The Brief | June 1, 2022

The Brief: Hop on The Call: Financial inclusion in Africa, catalytic capital to cut food waste, Aavishkaar’s carbon fund, sizing impact investing worldwide

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Greetings, Agents of Impact!

Featured: Fintech in Africa

What’s at stake in African fintech as the venture capital market cools. The excitement – and volume of capital – surrounding African venture capital is facing a downturn. One sector sure to feel the investor retreat: fintech. Startups in the hottest VC sector in Africa attracted more than $7 billion since the start of 2021, with fundraising at an even faster pace this year than last year, at least until recently. Many of the startups targeting digital banking, crypto-trading and small business finance can claim to advance financial inclusion on a continent where most adults don’t use or have access to traditional bank accounts (for context, see “Olu Oyinsan, Oui Capital: Investing in Africa’s mass market“). But not all are supporting responsible financial inclusion. Lending to support productive uses that generate revenues and improve livelihoods may prove most resilient; providers of unsecured personal loans may be at risk, says Mercy Corps Ventures’ Scott Onder.

  • Follow the money. More than 300 fintech startups have raised venture equity, debt or grants totaling $3.9 billion since the start of 2021, according to ImpactAlpha’s analysis of the Africa: The Big Deal database curated by GSMA. At least 75 have raised multiple rounds. Included in our review: enterprise tech startups that are branching into financial services. Companies enabling small business financing have raised about $770 million, including $100 million-plus rounds for Kenya’s Wasoko, Egypt’s MNT-Halan and Nigeria’s TradeDepot. Other hot fintech sectors: cross-border payments and remittances, and digital payments, including a $110 million round for Nigeria’s Interswitch.
  • Crypto craze. Adoption of cryptocurrency trading and payments is skyrocketing in Africa, though the total value of cryptocurrencies traded is still small (see, “African startups develop crypto tools for inclusive prosperity“). Two dozen startups facilitating blockchain and crypto-based financial services have raised more than $130 million. Cameroon’s Ejara raised early funding to enable cryptocurrency trading and other investments for consumers in francophone Africa. Kenya’s Kotani Pay raised a seed round to integrate cryptocurrencies into digital payment apps. The biggest raises: South Africa’s Valr and Kenya’s Mara.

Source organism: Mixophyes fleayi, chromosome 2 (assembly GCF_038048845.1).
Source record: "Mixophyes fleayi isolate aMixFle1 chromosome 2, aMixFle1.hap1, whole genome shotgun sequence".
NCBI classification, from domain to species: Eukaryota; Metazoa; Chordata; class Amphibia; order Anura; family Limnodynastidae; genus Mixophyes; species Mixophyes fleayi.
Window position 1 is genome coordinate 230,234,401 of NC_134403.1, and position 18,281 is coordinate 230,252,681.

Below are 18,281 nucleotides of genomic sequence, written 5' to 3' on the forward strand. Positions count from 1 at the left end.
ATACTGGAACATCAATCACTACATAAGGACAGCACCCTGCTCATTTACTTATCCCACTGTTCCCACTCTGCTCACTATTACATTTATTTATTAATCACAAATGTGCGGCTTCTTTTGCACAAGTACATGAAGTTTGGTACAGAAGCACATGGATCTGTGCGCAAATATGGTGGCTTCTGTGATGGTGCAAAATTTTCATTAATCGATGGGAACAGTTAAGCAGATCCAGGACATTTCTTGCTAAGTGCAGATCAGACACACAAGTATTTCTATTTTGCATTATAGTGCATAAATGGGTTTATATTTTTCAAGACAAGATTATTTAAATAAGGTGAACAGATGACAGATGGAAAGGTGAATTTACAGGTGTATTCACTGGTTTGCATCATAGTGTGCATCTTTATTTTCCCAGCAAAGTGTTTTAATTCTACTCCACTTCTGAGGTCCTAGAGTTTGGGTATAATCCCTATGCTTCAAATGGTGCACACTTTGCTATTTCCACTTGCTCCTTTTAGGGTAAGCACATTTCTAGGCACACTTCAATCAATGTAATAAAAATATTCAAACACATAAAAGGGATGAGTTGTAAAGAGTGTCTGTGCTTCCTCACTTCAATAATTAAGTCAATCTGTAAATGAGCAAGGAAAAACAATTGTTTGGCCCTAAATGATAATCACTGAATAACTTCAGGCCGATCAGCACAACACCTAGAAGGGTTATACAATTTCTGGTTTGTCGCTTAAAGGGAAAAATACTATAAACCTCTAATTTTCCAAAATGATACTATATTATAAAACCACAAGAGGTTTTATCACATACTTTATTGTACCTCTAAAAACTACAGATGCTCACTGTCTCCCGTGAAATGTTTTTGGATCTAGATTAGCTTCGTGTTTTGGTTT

• Neo-banking. Digital banks and startups offering basic consumer finance products – many to first-time users – have raised at least $1.5 billion since the start of 2021. Senegal and U.S.-based mobile money services company Wave claimed $200 million. Nigeria’s Pivo, a digital bank for informal logistics workers and small businesses, is raising a seed round. In the race to grow, some unsecured consumer lending, including buy-now-pay-later financing for household purchases, may be leading individuals into debt traps (see, “Investors called to account for fintech lending practices as debt-traps emerge“).
  • Keep reading, “What’s at stake in African fintech as the venture capital market cools,” by Jessica Pothering on ImpactAlpha.
  • Hop on today’s Call. Just in: Nkiru Amadi-Emina of Pivo, a woman-led neobank for micro-enterprises in Nigeria, Wim van der Beek of Goodwell Investments, and Accion Venture Lab’s Amee Parbhoo will join today’s Agents of Impact Call, “Fintech, crypto and financial inclusion in Africa.” They’ll explore responsible financial inclusion with Olu Oyinsan of Nigeria-based Oui Capital, Nelly Chatue-Diop of Cameroon’s crypto-trading startup Ejara, and Mercy Corps Ventures’ Scott Onder. Join the discussion today at 8am PT / 11am ET / 6pm Nairobi (no RSVP required). Zoom right in.

Dealflow: Food Waste

ReFED and Closed Loop Partners launch funds to catalyze capital for food waste solutions. The Berkeley, Calif.-based food waste nonprofit and the New York-based fund manager are standing up three investment vehicles as part of the Circular Food Solutions Funding Platform. A fund, targeted at $80 million, will be managed by Closed Loop to provide debt and equity. A separate $10 million philanthropic fund, anchored by Google, will provide grants and another $10 million “innovation” fund will test ways to help consumers waste less. “To solve this system-level challenge, we need a system-level approach,” Refed’s Alex Coari told ImpactAlpha. The Betsy and Jesse Fink Family Foundation and others committed early capital.

  • Catalytic capital. By co-investing and taking riskier positions, the $80 million investment fund aims to catalyze five to 10-times that amount in commercial capital. Last year, investors deployed a record $2 billion into imperfect foods, cold chains, shelf-life extension, food rescue, markdown apps and other food-waste tech companies. As much as $14 billion a year is needed to halve food waste by 2030 in the U.S. alone. Coari says the benefits of the investment vehicles include reduced food waste and greenhouse gas emissions, “but also unlocking additional capital into the space.”